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Archive for Monday, June 16, 2008

Russert’s death leaves huge void

June 16, 2008

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— When Tim Russert took over "Meet the Press" in 1991, he was already well-known to political reporters as the shrewd, inventive and very funny flack for Pat Moynihan and Mario Cuomo - a spokesman almost as quotable as those two marvelously gifted speakers.

We didn't know what kind of a journalist Tim would be - or even if he were serious about being one. It didn't take long to figure out that he would be one of the best - and most fearless - in the business.

When "Meet the Press" went to Texas in 1992 to interview Ross Perot, the wealthy businessman-turned-independent presidential candidate took strong offense to Russert's aggressive questions, and threatened to walk out halfway through. Tim stared him down, and the interview ran its full course.

Sitting next to him many Sunday mornings on the NBC set, I had a close-up view of his mind at work - testing, probing, moving on. His questioning was completely efficient, but never officious. Both the viewers and the guests could tell he really liked the newsmakers he was interviewing.

I am generally a skeptic when it comes to people - and there are many of them - who jump from the political world into television or punditry. I almost always suspect some of them are just waiting to move back. But Tim was clearly smitten with his new world. He loved his NBC buddies and he bragged on them. And he loved talking to that big audience, sharing and showing off his political smarts.

He never would have left journalism. Nothing else gave him that kind of charge. But as soon as the camera lights went off at 10 a.m. on Sunday, he relaxed. Ali, the NBC butler, brought out the platters of shrimp and glasses of juice, and the reporters who had been on the roundtable (and sometimes the last interviewee) would join Tim and executive producer Betsy Fischer for a lengthy exchange of political gossip. When a birthday or anniversary was imminent, there would be cake - and at Christmas, a brass ensemble would play carols.

What the television audience did not know was how generous Tim was in his personal relationships. Family came first, but he took the time for friendships, and he nourished them. That is why his death on Friday leaves such a large void in this community.

David Broder is a columnist for Washington Post Writers Group.

Comments

BigPrune 6 years, 6 months ago

Since Tim Russert is gone does this mean we will see a new Family Guy?

BigPrune 6 years, 6 months ago

That is EXACTLY what I was thinking, err wondering cato.Would this mean bozo is related as well?

cato_the_elder 6 years, 6 months ago

I wonder whether Matthew Rothschild is related to Scott Rothschild.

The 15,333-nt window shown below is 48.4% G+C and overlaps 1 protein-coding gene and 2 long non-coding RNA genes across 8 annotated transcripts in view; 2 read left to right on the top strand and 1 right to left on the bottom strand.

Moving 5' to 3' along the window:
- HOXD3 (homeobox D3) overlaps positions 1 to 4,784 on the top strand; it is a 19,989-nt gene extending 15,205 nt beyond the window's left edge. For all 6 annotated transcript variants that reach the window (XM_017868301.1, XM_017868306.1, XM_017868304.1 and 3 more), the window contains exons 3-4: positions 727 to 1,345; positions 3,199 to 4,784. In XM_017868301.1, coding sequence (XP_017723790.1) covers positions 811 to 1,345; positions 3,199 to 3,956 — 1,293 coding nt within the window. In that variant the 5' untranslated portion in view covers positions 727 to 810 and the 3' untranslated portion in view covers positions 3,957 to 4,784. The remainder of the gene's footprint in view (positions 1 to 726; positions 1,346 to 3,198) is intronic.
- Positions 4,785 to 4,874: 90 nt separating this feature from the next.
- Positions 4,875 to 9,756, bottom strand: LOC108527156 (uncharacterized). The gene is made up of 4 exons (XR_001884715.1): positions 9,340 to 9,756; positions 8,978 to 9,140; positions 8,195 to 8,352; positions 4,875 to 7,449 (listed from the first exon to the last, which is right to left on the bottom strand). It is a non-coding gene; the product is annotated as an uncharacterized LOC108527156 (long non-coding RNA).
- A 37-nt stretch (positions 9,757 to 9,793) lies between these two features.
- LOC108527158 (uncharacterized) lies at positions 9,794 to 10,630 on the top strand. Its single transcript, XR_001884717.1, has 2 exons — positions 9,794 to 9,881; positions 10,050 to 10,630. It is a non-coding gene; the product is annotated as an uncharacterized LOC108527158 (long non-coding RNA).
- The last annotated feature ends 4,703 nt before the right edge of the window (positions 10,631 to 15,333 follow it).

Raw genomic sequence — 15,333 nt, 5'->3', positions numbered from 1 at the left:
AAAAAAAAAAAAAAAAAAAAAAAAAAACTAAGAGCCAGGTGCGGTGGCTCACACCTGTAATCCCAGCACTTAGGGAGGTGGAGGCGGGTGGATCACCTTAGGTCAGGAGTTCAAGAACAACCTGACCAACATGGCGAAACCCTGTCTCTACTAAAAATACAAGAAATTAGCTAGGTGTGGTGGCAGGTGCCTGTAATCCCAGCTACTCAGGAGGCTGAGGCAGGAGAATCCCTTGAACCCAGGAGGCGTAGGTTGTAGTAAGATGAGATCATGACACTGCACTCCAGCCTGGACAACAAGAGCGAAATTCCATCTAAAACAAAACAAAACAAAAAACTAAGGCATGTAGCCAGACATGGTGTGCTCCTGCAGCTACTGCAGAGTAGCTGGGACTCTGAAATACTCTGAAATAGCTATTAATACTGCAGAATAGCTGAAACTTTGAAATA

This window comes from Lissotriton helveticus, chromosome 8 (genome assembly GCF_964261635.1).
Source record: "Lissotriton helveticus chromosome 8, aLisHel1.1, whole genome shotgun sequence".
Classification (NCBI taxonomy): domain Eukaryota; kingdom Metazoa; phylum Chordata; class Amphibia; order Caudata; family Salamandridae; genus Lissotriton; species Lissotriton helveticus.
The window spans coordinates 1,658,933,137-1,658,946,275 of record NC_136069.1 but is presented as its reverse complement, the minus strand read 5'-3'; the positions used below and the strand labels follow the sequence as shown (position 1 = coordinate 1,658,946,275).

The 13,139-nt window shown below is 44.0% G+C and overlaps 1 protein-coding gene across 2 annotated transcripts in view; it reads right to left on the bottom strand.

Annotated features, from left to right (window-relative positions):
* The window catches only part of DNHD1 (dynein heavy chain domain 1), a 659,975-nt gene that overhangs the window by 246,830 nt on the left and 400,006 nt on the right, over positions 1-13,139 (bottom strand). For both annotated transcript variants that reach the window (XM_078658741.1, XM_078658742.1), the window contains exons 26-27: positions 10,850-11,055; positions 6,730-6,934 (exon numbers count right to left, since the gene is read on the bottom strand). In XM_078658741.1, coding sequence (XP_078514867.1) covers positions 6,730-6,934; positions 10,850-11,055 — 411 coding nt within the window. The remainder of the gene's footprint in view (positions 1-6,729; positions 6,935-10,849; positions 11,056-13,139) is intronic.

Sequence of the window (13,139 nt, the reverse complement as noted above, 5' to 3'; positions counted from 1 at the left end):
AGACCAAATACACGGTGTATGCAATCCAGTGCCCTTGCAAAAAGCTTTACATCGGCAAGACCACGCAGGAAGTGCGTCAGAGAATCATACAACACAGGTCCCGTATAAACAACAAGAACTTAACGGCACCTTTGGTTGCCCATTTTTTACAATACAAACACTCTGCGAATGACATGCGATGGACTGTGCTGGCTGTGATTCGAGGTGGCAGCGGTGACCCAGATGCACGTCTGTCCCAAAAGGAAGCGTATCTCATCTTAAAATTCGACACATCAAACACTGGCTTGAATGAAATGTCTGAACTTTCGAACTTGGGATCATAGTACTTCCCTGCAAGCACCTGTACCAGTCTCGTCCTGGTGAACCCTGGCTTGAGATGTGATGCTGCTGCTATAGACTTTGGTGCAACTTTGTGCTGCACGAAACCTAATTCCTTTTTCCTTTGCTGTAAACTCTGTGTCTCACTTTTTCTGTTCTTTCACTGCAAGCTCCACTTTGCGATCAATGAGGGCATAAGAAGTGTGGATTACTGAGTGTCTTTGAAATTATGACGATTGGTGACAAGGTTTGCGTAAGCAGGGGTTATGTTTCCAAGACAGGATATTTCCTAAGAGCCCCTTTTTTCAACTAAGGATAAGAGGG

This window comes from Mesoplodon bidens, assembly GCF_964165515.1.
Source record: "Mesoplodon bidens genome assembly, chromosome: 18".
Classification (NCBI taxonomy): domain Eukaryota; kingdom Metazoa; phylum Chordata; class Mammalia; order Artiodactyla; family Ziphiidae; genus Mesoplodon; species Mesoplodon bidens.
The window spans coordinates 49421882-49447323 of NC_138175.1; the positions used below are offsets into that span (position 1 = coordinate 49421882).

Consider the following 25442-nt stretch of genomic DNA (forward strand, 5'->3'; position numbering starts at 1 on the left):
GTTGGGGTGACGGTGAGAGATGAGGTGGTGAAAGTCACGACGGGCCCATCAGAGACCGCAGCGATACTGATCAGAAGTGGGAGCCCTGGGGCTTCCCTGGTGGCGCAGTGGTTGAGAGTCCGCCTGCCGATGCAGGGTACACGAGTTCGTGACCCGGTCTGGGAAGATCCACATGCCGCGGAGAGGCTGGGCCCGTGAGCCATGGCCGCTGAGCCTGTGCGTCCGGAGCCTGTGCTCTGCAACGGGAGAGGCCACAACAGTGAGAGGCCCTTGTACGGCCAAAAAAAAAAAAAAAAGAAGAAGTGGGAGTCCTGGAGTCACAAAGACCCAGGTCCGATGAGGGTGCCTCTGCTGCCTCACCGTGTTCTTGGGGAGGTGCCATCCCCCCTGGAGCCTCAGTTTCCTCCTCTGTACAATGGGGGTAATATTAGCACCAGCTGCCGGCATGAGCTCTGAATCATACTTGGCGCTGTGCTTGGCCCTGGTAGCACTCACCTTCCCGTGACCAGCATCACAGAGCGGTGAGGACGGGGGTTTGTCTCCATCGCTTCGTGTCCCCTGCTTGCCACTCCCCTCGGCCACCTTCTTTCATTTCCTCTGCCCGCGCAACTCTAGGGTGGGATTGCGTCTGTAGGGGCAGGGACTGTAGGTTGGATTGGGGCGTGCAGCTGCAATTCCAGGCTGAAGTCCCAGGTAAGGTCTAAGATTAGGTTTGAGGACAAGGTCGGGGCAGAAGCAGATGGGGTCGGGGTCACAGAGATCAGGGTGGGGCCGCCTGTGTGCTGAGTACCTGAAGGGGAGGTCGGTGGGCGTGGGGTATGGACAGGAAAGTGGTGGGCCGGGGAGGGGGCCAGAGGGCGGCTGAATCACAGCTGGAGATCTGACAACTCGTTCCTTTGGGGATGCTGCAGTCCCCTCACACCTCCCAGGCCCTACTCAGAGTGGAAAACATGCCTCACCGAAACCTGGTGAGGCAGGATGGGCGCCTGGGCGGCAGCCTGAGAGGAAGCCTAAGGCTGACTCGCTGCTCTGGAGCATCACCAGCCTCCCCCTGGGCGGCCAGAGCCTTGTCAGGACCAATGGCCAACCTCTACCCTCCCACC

Marlo Angell 6 years, 6 months ago

I can't even imagine watching this year's election coverage without Tim Russert. He is the only reporter I've seen ask the candidates tough questions but still come off as a nice guy. It is a true loss. I really missed him on Meet the Press.

jonas 6 years, 6 months ago

Oh hell, madmike, it's hardly equivalent to the deluge of hate that poured out from certain posters in the wake of Ted Kennedy's cancerous death sentence, is it?

meggers 6 years, 6 months ago

OO,I'm guessing Chuck Todd will be the new MTP moderator. He's not overtly partisan and I believe that Russert was something of a mentor to him. I was surprised when he left The Hotline to go to NBC, but I suspect that Russert had a lot to do with that decision.

Jeff Kilgore 6 years, 6 months ago

His death is sad, certainly, but let's not lose our minds.At present, we have installed an arrogant, incompetent, and heartless president who has ignored Constitutional law, who has ignored people magnitudes more intelligent than himself, who has left our nation in unrecoverable debt, and we sit here and boo hoo a reporter who asked "tough questions"? That's silly to me. Not comic, silly.Our society isn't informed enough to make the call of whether we've lost a great journalist. If SOFTBALLS aren't lobbed at Bush Inc., then Bush supporters are stunned. Russert was a part of this, and he knew it. You can't ask Bush questions unless you've been "approved" to speak to him. Some democracy, huh? And if you criticize him at all, you're called names and are guilty of spewing liberal agenda. So "liberal" must mean "law-abiding." It used to mean forward-looking.Anyway, it used to be that the media only reported the news, and didn't consider themselves a part of it. Just another example of the blurring of news/entertainment/public figurehood that sits in place of what used to be rational public discourse but is now a symbol of our dull witted citizenry.